by J.D. Rhoades
Tomorrow is the official beginning of the 'holiday season" in the U.S. Of course, most of us have already seen plenty of Christmas decorations and "pre-holiday" sales, trying to capture those now-scarce Yuletide dollars.And I'm starting to hear Christmas music here and there, which will become ubiquitous after Thanksgiving.
Unfortunately, this year, the season is one when people in a lot of industries, including publishing, are, as the Good Book says, "sore afraid." Publishers are talking layoffs and pension freezes. Newspapers are shutting down their book review pages. Borders, one of the big-box chains, is reportedly in trouble. Barnes and Noble's CEO sent out a memo saying that "never in all my years as a bookseller have I seen a retail climate as poor as the one we are in. Nothing even close." Monday, in a move that rippled across the book blogs like a shock wave, Houghton Mifflin Harcourt announced that it was "temporarily" suspending the buying of new manuscripts.
Is this the end of the book business as we know it?
Well, maybe, at least the "as we know it" part. Oh, I don't think the book business is going to end, but it's sure to go through some changes, some of them long overdue. What those changes will mean for writers and readers remains to be seen. One thing experience teaches us, however, is that the future is likely to defy prediction. That's one of the things the future's good at.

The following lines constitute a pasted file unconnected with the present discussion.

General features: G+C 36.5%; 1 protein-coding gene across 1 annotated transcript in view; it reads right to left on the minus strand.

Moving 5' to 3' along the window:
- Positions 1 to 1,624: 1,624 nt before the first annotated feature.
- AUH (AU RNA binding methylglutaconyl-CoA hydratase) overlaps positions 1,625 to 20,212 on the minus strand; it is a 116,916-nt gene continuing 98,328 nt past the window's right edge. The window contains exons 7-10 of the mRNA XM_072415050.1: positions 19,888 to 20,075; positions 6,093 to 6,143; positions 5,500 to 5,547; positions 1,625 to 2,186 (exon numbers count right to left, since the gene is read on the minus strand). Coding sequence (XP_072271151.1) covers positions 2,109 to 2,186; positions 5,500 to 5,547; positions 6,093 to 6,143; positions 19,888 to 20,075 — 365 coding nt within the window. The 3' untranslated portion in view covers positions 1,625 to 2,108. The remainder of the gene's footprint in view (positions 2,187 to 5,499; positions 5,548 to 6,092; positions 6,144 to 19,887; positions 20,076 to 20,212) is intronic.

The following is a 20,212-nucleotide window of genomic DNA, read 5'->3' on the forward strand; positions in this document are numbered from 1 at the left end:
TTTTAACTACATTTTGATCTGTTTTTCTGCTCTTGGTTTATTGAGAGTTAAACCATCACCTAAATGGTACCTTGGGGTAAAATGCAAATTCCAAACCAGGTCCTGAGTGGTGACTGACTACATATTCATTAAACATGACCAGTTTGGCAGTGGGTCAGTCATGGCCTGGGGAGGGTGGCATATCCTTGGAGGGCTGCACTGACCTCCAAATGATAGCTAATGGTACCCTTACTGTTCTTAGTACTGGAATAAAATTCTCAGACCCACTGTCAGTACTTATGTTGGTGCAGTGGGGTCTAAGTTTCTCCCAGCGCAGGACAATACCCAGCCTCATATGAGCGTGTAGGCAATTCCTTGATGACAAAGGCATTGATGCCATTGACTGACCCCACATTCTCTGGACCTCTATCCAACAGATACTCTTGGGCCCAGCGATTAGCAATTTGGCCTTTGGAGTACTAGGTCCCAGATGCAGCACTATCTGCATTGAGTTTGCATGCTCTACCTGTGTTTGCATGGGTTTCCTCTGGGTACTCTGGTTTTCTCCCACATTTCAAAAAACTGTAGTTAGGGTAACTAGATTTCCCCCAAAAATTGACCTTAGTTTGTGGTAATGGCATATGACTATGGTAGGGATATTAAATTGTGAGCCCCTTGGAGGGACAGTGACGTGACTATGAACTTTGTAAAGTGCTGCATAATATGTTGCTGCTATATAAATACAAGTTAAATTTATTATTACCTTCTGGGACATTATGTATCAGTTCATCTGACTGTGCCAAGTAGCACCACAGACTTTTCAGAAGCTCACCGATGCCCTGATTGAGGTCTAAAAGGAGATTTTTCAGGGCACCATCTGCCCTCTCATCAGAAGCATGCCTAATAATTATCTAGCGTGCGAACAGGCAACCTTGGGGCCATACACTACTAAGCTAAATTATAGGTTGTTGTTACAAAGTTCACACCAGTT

So what can we do? Well, as writers, we do what we always do: we keep our heads in the work, write the best books we can, and try not to let the fear get to us.
But what we can all do is give books this year for Christmas, or Hanukkah or Kwanzaa or Festivus or whatever.
A book is a great gift. It provides hours of enjoyment at a relatively low price. Consider the time it takes to read a book. Divide that by the cover price. Now do the same thing for the time it takes to watch a movie divided by the cost. Don't forget the cost of the popcorn. See what a bargain a book is?
And a book can be a much more meaningful gift than, say a tie or a sweater. If it's a book you like, you're sharing a little piece of yourself along with the book. Or it's a chance to introduce somebody you care about to something new, as, for example, author Carleen Brice points out in her campaign designating December as "Buy a Book by a Black Author and Give It To Somebody Not Black Month" so that people can "explain to white friends, neighbors, coworkers, classmates that there are books without Ebonics, and that books by black authors are much like any other book." I have to say, I'm tickled by the URL of Brice's blog: http://welcomewhitefolks.blogspot.com.
Other sites have sprung up promoting this idea, such as buybooksfortheholidays.com, and the fine folks at Indiebound are making a big push for independent booksellers to be proactive over the holidays because, as they put it in their ad "A scented candle never changed anyone's life."
And while you're giving to family and friends, give some consideration to the men and women serving overseas. Check out Booksforsoldiers.com and maybe send a little bit of comfort and joy their way. Because among the constants of military life are boredom and loneliness, and books are good for easing both of those.
While none of us can save the book industry single handed, we can each do our small part. And, of course, if you want to give a book by your favorite Murderati author, I don't think any one of us will mind.
Happy Holidays, whichever ones you celebrate!